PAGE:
Grimwade assured readers that the Yacht Club was of great heritage significance locally, quoting an earlier heritage assessment in 1994 which also said that. However, Grimwade felt the Yacht Club did not have state significance, though he gave no reason for that. (Bear in mind here, that a very ordinary house in Mooloolaba was recently State listed merely because it was used as a hostel since the 1930’s! Grimwade now serves on the Heritage Council which made that and many similar decisions. Clearly, the Cairns Yacht Club which has extensive early settlement and wartime history far surpasses that.)

    The Queensland Heritage Council then employed an expert independent assessor, Michael Kennedy, who visited Cairns for 4 days to assess the building and its heritage values. Kennedy not only found that the building DID FIT STATE HERITAGE CRITERIA but openly disagreed with Grimwade’s opinion that it didn’t.

    The second reason used for objecting to the Heritage listing was pointed out by Kennedy, no doubt because of its ‘circular’ nature.

    The Cairns Port Authority had claimed there ‘was no prospect of conserving the building on the site’. This was due to their determination to not allow the Cairns Yacht Club Inc, who had occupied the building since 1917, to stay. They also did not intend to seek heritage funding to restore the building, even if the Yacht Club moved out and it was turned into a heritage tourism site, despite that fact that abundant State Government money was available elsewhere for similar projects (e.g. The Chinese Temple in Atherton which attracted $1.3 million a few years earlier).
    The Heritage Council accepted that the Port Authority would not allow the building to stay (although many people wonder what other pressures were applied to them) and so did not heritage list it. However, the Port Authority would have had to preserve it if it had been listed.

    Get that Quickie? It can’t be heritage listed because it can’t stay on the site, but it could stay on the site if it was heritage listed! But it can’t be heritage listed because it can’t stay on the site.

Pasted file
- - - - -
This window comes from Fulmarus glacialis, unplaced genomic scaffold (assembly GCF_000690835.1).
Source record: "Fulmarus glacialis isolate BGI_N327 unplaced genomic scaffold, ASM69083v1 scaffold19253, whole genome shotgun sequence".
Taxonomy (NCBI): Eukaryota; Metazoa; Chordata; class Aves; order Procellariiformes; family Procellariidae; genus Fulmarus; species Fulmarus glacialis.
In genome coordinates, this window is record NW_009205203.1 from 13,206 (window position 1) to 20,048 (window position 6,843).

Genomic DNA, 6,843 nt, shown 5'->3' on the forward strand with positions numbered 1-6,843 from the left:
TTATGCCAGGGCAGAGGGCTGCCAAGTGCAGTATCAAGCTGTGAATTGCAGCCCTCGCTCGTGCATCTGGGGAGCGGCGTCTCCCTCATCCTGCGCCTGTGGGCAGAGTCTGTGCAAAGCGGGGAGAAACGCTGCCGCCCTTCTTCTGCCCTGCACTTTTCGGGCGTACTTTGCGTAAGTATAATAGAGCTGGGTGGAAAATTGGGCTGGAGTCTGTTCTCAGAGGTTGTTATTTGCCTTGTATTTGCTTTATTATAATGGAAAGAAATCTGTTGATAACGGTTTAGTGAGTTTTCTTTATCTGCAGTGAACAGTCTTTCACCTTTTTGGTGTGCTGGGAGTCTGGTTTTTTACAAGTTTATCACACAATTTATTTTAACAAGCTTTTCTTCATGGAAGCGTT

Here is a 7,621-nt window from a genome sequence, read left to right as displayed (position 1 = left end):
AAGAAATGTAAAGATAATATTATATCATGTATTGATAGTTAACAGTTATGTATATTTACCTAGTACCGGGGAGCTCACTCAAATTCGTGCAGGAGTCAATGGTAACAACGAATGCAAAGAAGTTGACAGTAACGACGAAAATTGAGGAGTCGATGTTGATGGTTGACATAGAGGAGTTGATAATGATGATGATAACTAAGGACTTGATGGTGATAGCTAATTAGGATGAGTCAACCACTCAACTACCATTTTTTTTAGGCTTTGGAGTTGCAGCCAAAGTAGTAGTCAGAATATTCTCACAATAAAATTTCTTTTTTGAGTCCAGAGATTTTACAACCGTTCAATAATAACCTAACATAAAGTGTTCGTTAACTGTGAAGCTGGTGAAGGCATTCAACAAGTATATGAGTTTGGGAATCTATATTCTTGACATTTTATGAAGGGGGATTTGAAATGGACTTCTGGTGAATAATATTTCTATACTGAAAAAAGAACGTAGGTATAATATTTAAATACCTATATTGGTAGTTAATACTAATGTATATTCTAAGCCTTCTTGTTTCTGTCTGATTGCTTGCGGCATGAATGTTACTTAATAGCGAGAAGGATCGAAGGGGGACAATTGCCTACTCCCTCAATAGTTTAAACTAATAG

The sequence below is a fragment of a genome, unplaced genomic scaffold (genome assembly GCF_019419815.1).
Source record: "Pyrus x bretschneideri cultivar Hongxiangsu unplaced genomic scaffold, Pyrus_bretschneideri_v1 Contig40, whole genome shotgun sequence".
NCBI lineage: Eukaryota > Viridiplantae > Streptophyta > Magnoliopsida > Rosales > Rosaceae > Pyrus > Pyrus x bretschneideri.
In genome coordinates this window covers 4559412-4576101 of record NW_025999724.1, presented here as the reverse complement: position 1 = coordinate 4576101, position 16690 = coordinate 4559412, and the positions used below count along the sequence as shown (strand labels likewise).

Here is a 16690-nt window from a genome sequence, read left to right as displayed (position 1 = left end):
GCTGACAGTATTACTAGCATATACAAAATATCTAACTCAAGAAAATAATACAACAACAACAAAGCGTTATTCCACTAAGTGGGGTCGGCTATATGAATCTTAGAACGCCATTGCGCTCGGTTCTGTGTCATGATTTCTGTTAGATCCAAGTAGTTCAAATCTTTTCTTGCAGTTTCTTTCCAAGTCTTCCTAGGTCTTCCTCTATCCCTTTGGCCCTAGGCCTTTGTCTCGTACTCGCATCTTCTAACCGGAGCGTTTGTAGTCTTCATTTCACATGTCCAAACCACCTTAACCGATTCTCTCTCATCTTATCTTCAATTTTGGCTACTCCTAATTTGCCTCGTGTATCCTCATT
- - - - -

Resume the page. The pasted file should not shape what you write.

So there you have it – some of the questionable situation around the debacle of the failed heritage listings. A lot more can and may be said about this process – but let’s be clear about one thing – the twelve members of the Heritage Council agreed it should be listed and so did their independent assessor. The assessor who did not agree with state listing did say it was of considerable local heritage value at least. Guess you are more of an expert than them though, huh?

    And finally Quickie, you obviously think that the collective voices of; The National Trust, the Register of the National Estate, a majority of Cairns Regional Councillors, the entire State Opposition, three heritage assessors, the 92 year old former Commander of the Catalina Squadrons, Sir Richard Kingsland, eight Torres Strait Islander families who specially contacted us to see what they could do, leaders of local indigenous groups, Senators Ian McDonald, Barnaby Joyce, Scott Ludlum and Bob Brown, the Hon Sharman Stone, Shadow Federal Heritage Minister and the Hon Peter Garrett, the Federal Heritage Minister, who suggested we pursue State Heritage listing again, along with 11,000 citizens and others who’ve voted in polls and signed previous petitions, and who can all see merit in the building staying where it is, are just a bunch of twits to be discounted! Or a ‘voracious Minority group’, at least by your estimation.

    I rest my case …..

    Wendy

2 comments:

dennis said...

From Dennis Quick

Michael, Wendy, et al;
Please be advised that I AM NOT the "Quickie" that has so upset many. I have only once previously contributed to Michael's site and I did it upfront. And I let him know such. I have not commented on the Yacht Club or any other issue of controversy on this site.
Please accept this as a genuine comment and desist from conjecturing about various nom de plumes being me in disguise. I do not disguise myself and never will.

Quack said...

Michael,

Please also be advised that I am also not the Quickie who thinks the Yacht Club is just a beaten up old tin dunny while he spends his days polishing KB's backside and removing graffiti from the cenotaph while masturbating with John Mackenzies rug.